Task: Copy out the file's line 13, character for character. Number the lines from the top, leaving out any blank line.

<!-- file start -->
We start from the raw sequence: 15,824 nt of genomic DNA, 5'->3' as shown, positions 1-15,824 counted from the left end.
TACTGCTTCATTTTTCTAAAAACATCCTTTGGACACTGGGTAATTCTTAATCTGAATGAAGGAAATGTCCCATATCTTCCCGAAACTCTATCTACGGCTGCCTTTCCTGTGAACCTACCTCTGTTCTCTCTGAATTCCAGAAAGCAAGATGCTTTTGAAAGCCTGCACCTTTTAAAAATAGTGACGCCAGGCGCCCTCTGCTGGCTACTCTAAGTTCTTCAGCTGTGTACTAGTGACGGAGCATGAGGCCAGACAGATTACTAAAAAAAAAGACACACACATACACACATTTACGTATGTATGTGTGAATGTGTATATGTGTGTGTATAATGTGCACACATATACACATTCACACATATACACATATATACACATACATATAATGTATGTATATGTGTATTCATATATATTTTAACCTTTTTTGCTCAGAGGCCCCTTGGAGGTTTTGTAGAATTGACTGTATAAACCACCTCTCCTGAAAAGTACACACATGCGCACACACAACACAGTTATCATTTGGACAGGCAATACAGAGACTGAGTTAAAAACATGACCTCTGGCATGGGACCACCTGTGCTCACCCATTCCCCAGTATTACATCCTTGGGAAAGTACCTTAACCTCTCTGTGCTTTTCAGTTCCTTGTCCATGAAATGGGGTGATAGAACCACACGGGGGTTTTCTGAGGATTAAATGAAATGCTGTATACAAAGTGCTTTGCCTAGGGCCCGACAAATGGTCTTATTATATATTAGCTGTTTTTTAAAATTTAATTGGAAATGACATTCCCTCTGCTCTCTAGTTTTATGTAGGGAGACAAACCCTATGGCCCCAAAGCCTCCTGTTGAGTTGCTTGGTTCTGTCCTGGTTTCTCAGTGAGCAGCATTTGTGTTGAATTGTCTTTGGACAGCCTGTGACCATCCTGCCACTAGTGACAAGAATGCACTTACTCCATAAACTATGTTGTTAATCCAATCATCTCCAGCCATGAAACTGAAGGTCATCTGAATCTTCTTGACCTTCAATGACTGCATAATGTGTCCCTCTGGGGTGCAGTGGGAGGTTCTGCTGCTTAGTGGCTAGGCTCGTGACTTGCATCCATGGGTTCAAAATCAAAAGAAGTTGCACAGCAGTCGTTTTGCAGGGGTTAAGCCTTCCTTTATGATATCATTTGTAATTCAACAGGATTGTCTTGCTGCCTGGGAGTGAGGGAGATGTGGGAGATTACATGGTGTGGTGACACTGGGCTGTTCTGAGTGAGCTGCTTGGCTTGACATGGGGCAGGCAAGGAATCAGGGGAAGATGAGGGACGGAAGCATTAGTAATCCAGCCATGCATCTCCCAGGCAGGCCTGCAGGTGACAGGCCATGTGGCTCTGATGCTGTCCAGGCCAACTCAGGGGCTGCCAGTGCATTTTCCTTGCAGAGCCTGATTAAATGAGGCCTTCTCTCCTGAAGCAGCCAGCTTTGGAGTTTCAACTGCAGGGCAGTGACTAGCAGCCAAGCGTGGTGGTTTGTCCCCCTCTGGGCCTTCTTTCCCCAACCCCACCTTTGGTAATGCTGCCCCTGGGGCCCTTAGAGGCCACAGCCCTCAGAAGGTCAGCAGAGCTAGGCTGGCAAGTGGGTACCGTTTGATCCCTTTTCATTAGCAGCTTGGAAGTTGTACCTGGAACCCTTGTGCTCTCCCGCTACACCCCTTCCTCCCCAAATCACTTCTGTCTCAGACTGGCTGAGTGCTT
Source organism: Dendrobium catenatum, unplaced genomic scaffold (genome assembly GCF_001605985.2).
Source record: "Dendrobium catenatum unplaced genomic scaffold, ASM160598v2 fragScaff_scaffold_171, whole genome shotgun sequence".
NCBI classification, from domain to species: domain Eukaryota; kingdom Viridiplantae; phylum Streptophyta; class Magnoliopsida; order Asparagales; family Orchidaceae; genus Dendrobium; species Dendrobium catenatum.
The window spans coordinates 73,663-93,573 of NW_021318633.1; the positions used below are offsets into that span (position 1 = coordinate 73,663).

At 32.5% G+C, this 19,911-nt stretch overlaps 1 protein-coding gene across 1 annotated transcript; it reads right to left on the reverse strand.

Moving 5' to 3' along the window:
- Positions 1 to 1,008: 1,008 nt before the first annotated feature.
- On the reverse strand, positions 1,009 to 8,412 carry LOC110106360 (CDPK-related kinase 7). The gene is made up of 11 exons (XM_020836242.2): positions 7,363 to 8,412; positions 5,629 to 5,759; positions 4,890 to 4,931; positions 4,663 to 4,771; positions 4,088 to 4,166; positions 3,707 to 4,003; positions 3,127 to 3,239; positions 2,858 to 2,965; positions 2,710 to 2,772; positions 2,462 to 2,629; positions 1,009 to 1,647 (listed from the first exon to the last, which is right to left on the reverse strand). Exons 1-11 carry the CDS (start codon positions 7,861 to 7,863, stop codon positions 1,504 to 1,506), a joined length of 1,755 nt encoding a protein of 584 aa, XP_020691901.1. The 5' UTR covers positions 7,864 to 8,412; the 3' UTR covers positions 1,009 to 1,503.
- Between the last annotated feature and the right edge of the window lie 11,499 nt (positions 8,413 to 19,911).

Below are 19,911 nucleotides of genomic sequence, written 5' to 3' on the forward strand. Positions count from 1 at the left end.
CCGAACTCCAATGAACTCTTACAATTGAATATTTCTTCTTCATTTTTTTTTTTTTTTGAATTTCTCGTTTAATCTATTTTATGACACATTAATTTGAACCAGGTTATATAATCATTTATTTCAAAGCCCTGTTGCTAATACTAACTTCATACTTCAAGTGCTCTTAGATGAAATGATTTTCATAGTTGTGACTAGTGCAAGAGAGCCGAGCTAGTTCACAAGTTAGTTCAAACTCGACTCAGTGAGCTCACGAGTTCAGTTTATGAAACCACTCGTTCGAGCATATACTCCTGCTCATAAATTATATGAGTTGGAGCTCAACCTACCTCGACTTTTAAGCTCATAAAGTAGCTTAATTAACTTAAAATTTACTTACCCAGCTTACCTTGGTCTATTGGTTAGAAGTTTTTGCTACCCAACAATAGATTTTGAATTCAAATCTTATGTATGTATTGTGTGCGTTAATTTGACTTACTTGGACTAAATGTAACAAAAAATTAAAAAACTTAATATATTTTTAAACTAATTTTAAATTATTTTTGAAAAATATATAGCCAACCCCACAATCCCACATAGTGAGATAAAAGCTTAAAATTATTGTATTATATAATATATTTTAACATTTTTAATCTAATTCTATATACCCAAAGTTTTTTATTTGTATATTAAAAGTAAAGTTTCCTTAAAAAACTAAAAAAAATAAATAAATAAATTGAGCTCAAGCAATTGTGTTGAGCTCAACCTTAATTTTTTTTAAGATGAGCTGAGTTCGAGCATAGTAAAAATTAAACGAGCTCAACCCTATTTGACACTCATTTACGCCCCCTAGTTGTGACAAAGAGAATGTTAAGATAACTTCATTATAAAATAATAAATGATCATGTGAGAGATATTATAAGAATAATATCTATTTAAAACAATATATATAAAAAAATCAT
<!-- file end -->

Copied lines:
CCGAACTCCAATGAACTCTTACAATTGAATATTTCTTCTTCATTTTTTTTTTTTTTTGAATTTCTCGTTTAATCTATTTTATGACACATTAATTTGAACCAGGTTATATAATCATTTATTTCAAAGCCCTGTTGCTAATACTAACTTCATACTTCAAGTGCTCTTAGATGAAATGATTTTCATAGTTGTGACTAGTGCAAGAGAGCCGAGCTAGTTCACAAGTTAGTTCAAACTCGACTCAGTGAGCTCACGAGTTCAGTTTATGAAACCACTCGTTCGAGCATATACTCCTGCTCATAAATTATATGAGTTGGAGCTCAACCTACCTCGACTTTTAAGCTCATAAAGTAGCTTAATTAACTTAAAATTTACTTACCCAGCTTACCTTGGTCTATTGGTTAGAAGTTTTTGCTACCCAACAATAGATTTTGAATTCAAATCTTATGTATGTATTGTGTGCGTTAATTTGACTTACTTGGACTAAATGTAACAAAAAATTAAAAAACTTAATATATTTTTAAACTAATTTTAAATTATTTTTGAAAAATATATAGCCAACCCCACAATCCCACATAGTGAGATAAAAGCTTAAAATTATTGTATTATATAATATATTTTAACATTTTTAATCTAATTCTATATACCCAAAGTTTTTTATTTGTATATTAAAAGTAAAGTTTCCTTAAAAAACTAAAAAAAATAAATAAATAAATTGAGCTCAAGCAATTGTGTTGAGCTCAACCTTAATTTTTTTTAAGATGAGCTGAGTTCGAGCATAGTAAAAATTAAACGAGCTCAACCCTATTTGACACTCATTTACGCCCCCTAGTTGTGACAAAGAGAATGTTAAGATAACTTCATTATAAAATAATAAATGATCATGTGAGAGATATTATAAGAATAATATCTATTTAAAACAATATATATAAAAAAATCAT